Friday, February 11, 2011

For the Love of Barszcz

This article makes my heart stir. Hooray for Barszcz!! I've been homesick for the sweet slightly tart flavor of this traditional Polish soup for years and at last decided to take it upon myself to master the seemingly simple recipes I found online.  After many attempts with mediocre results I decided to bring in the big guns, a Polish cookbook and a Russian friend skilled in the arts of soup-making, and at last created a version that tasted somewhat like the Christmas Eve tradition of my childhood.  It was clear and sweet, light on sauerkraut and topped with a dollop of tangy sour cream. Years later I've adapted this recipe with chunks of pork, thick slices of potato, skipped the sour cream all together and mastered a richer, fattier consistency that's become my own Christmas meal staple.
This article perfectly captures my love affair with the soups I grew up with.  Buy a good loaf of dry rye bread, spread it with a little butter and dill, savour and enjoy.

Ukrainian Barszcz with Caraway Seed Dumplings

Note: Garnish each serving of the soup with a little sour cream and a sprinkling of dill. Kvass, a fermented beverage, is usually available at Central and Eastern European markets.

2 pounds beef short ribs
1 tablespoon olive oil
1 large onion, roughly chopped
4 cloves garlic, minced
1 teaspoon black peppercorns
2 bay leaves
8 cups water, more if needed
2 turnips, cut to ½-inch cubes
2 carrots, diced
1/3 cup tomato juice
3/4 cup kvass
2 cups shredded red cabbage
3 beets, peeled
2 tablespoons red wine vinegar, or to taste
1 cup flour
2 teaspoons baking powder
1/2 teaspoon salt
1 teaspoon caraway seeds
1/2 cup milk
1 egg, beaten

1. Season the short ribs with a teaspoon of salt.
2. Heat a 5-quart heavy-bottom pot over high heat until hot. Add the olive oil, then add the short ribs, in batches, and heat until browned on each side, about 10 minutes. Remove the ribs from the pot and set aside.
3. Reduce the heat to medium-high and stir in the onions and garlic. Cook, stirring occasionally and scraping the browned bits from the bottom of the pot, until the onions are soft and translucent, 8 to 10 minutes.
4. Add the ribs back to the pot, along with the peppercorns and bay leaves. Add the water to cover and bring the mixture to a simmer. Reduce the heat to a gentle simmer, loosely cover and cook until the ribs start to become tender, about 11/2 hours.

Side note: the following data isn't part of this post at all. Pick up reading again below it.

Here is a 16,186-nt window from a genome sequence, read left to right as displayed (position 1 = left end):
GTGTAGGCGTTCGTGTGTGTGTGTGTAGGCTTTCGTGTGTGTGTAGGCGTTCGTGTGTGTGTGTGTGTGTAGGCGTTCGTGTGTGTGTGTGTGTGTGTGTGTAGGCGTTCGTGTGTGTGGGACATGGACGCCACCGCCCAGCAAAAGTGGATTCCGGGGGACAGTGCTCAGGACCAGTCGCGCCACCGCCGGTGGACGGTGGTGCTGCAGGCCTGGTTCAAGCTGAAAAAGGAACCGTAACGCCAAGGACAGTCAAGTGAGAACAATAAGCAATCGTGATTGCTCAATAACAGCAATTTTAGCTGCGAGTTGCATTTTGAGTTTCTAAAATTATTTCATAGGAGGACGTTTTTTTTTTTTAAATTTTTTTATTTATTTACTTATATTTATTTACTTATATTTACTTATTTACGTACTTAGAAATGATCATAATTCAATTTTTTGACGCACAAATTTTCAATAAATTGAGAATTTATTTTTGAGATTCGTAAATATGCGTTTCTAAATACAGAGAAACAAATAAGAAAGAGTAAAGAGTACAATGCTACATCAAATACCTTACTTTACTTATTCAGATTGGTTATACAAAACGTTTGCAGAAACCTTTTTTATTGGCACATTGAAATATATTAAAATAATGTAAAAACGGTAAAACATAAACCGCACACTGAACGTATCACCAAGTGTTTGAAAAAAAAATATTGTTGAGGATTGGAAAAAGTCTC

5. Skim any foam or fat from the surface of the pot and stir in the turnips and carrots. Continue to cook until the vegetables are soft and the ribs are very tender and falling off the bone, 30 to 45 minutes more.
6. Remove the ribs from the pot and discard the bones. Slice or pull the meat into coarse, medium chunks. Return the meat to the pot.
7. Stir in the tomato juice, kvass and cabbage and bring the mixture to a gentle simmer. Using a box grater or food processor, shred the beets into fine strips and add to the pot. Add the vinegar.
8. While the soup is simmering, prepare the dumplings: In a small bowl, whisk together the flour, baking powder, salt and caraway seeds. In a separate small bowl, beat together the milk and egg. Drizzle the egg mixture over the flour and stir with a fork until it forms a stiff, sticky batter.
9. Taste the soup and season as desired with salt and pepper, then make the dumplings: Using a tablespoon, drop spoonfuls of the caraway dumpling batter into the simmering soup. Cover the pot and steam the dumplings until they are set and firm and the cabbage is tender, about 10 minutes. Season to taste with salt and pepper.
10. Spoon the borscht into bowls, making sure each serving gets at least 1 dumpling.

Stay tuned for the outcome of the variations on the classic recipe from the article.
"Beet Poetry with Borscht" from the LA Times

Sunday, February 6, 2011

Favorite Potato Leek Soup

One of my all-time favorites!  I've found that leaving the skin on the potatoes really adds something special, just make sure to scrub them well before slicing.   I also substituted corn starch mixed with warmed unsweetened soy milk for the heavy cream since lactose intolerance doesn't allow me the fatty goodness of dairy. Make sure to whisk the corn starch into gently warming soy milk, then add to the soup. Thank you Pinch my Salt!!

K’s Potato Leek Soup
3 tablespoons butter
3 leeks, thinly sliced*
1 medium or large onion, chopped
6 – 8 russet potatoes, thinly sliced**
3 1/2 cups chicken broth (or enough to barely cover potatoes)
1 cup heavy cream
salt to taste
fresh ground black pepper to taste
1) Melt butter in a large saucepan over medium heat then add onions and leeks. Cook, stirring, until onions are limp and just slightly brown.
2) Add sliced potatoes to saucepan then pour in enough chicken broth to just barely cover the potatoes. Continue cooking over medium heat until potatoes are tender. Using a potato masher, mash and stir potatoes until desired consistency is reached. As you mash the potatoes and the soup thickens, turn down heat and stir frequently with a large spoon to prevent scorching on the bottom.
3) Add one cup of heavy cream (or more if you desire) and salt and black pepper to taste. Cook 15 minutes more over low heat, stirring frequently, then remove from heat and serve.

Notes: *Make sure to clean leeks thoroughly and slice only the white and light green part of the leeks.

Came across this similar Vegetarian Recipe from Lou Restaurant in Hollywood:

DJ Olsen’s Potato and Leek Soup
1 lb potatoes, peeled and cubed
1 lb trimmed leeks, use whites only, sliced into half moons
squeeze of lemon
Salt and pepper to taste
High-quality olive oil for garnish
3 Tablespoons butter
Saute leeks in melted butter until softened.

Add potatoes and about 3 inches of water. Cover and simmer for about 1 hour, until potatoes and leek are soft.

Puree soup in a blender. Season with salt and pepper to taste. Add squeeze of fresh lemon and drizzle olive to serve.